• Keratoconjunctivitis sicca – Also known as “dry eye”, reduced tear production caused by autoimmune destruction of the microscopic tear glands of the eyelids. Causes irritation and inflammation, and potentially severe scarring of the eye’s surface. Can usually be well managed with topical medications.
  • Patellar luxation – Intermittent, non-weight bearing hindlimb lameness caused by the kneecap slipping out of its normal position in the bony groove above the knee joint. Seen in dogs with poor hindlimb conformation, and may require surgical correction to prevent the development of arthritis.
  • Progressive retinal atrophy – Inherited in many Poodle hybrids, this is a degenerative nerve disorder that affects middle-aged dogs to cause progressive sight loss that may first be noticed as night blindness. Strongly inherited, and all Poodle parents should undergo the simple blood testing procedure that can detect carrier status.
  • Sebaceous adenitis – An inflammatory disorder of the skin’s sebaceous glands that can cause hair loss, irritation, and infection. Managed with a combination of systemic anti-inflammatories and medicated shampoo, but requires long-term treatment.
  • von Willebrand’s disease – An inherited bleeding disorder caused by poor platelet function and impaired clot formation. Relatively common in the Poodle, all Shih-Poos should be screened for this condition before undergoing routine surgical procedures, such as neutering.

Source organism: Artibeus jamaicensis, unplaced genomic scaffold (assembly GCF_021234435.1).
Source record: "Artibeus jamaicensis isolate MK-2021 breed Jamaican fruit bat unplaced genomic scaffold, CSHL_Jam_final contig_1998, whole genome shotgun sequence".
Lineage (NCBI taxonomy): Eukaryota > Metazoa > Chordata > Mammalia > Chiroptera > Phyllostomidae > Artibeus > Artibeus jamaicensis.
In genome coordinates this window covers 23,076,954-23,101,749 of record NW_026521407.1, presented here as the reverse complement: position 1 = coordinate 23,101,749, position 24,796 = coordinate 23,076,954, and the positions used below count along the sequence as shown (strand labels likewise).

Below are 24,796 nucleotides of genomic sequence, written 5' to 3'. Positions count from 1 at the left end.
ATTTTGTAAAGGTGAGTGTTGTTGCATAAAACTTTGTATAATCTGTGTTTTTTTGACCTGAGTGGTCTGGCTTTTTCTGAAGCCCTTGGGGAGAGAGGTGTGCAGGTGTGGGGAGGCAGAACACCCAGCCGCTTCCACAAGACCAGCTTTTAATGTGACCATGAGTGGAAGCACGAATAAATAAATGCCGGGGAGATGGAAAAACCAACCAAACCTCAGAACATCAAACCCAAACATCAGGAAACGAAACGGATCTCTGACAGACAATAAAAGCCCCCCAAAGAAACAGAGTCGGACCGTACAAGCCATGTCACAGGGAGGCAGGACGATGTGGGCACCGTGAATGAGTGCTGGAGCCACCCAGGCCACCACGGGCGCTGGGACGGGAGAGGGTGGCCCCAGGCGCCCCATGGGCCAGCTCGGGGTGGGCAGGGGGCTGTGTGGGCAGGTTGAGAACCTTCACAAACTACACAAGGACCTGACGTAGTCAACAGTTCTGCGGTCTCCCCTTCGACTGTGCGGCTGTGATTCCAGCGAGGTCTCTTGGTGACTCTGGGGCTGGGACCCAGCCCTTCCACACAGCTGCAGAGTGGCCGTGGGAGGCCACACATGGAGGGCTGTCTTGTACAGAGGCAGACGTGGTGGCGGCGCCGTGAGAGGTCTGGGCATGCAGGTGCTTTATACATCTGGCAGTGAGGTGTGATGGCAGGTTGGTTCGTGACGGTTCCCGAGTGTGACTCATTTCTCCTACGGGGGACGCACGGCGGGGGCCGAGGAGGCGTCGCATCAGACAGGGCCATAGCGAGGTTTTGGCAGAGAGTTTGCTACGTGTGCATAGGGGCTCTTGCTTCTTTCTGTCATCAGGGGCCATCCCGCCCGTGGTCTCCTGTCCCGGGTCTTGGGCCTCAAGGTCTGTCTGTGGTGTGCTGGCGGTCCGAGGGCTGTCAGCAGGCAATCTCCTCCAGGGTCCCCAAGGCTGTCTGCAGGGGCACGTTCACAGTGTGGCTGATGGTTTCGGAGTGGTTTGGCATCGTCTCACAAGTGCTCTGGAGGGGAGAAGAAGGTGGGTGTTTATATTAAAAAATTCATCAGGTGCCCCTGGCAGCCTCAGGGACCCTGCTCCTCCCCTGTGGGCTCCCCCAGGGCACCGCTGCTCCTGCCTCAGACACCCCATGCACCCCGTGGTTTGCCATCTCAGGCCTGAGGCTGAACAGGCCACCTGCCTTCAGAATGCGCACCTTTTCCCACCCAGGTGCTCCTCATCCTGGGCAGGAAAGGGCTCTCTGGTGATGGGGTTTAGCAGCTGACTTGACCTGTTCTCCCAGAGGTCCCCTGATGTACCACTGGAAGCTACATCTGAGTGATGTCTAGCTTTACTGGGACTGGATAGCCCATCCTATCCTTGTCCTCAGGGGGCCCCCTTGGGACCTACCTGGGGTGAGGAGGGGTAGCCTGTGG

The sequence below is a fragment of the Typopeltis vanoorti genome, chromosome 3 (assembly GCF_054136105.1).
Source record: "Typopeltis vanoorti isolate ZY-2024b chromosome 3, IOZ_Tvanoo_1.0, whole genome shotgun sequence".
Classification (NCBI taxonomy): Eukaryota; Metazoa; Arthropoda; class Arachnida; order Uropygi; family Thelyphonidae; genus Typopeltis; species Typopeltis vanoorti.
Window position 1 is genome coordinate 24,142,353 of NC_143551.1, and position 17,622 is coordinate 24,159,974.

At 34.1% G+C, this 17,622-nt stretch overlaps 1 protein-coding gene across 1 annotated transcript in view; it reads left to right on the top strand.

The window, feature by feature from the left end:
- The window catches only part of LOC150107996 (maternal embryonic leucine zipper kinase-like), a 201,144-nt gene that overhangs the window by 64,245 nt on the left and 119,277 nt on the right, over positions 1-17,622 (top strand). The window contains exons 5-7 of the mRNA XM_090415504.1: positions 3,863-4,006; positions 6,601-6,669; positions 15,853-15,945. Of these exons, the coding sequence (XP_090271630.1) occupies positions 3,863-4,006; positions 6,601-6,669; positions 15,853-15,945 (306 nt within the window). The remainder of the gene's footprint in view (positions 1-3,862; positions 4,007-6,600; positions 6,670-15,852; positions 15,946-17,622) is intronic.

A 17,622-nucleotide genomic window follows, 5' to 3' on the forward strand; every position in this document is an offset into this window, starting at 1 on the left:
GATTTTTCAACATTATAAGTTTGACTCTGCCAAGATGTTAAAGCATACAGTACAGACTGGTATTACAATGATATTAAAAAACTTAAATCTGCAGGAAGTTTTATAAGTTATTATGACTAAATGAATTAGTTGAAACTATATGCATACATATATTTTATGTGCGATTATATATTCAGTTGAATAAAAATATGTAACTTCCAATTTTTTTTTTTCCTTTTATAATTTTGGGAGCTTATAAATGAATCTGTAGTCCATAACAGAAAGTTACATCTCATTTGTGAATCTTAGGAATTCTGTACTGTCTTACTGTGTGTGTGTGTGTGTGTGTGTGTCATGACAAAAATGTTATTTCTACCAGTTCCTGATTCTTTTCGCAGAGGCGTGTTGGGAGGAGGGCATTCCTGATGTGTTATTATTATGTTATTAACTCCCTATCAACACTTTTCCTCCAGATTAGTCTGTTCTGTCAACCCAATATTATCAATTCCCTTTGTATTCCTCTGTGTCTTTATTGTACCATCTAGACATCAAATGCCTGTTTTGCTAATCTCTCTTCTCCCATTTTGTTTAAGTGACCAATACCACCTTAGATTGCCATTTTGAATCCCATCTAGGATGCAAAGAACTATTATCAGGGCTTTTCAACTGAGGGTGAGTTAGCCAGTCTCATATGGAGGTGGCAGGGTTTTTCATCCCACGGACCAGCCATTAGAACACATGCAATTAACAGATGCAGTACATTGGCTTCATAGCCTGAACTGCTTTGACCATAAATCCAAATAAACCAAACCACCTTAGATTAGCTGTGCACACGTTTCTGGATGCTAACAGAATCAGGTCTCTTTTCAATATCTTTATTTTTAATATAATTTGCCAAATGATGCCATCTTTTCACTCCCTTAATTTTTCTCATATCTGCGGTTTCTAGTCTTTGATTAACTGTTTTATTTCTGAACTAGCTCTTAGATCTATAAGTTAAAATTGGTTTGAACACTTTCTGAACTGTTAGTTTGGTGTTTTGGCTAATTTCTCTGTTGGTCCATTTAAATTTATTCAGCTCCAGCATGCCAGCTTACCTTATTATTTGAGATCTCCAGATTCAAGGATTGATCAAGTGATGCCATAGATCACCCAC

Exercise and Activity Levels

Shih-Poos do not need a lot of exercise, and can get most of their daily requirement in playing around the house. Half an hour of lead walking every day is advisable for the opportunities to socialise and build the bond between dog and owner that it offers. For dogs afflicted with brachycephalic airway syndrome (see above), it is important to not undertake strenuous activity and to avoid exercise in very warm weather.

Grooming

The Shih-Poo’s soft, moderately long coat needs daily brushing and combing. Though it sheds very little, it should be trimmed at least every two months to make grooming a less onerous chore for both the dog and the owner, and as many are prone to faecal matting and urine scalding, the owner should also be willing to occasionally trim hair from around the perineum and genitals. All Shih-Poos need their teeth brushed on a daily basis, and many require dental work during their lives to extract decayed or overcrowded teeth.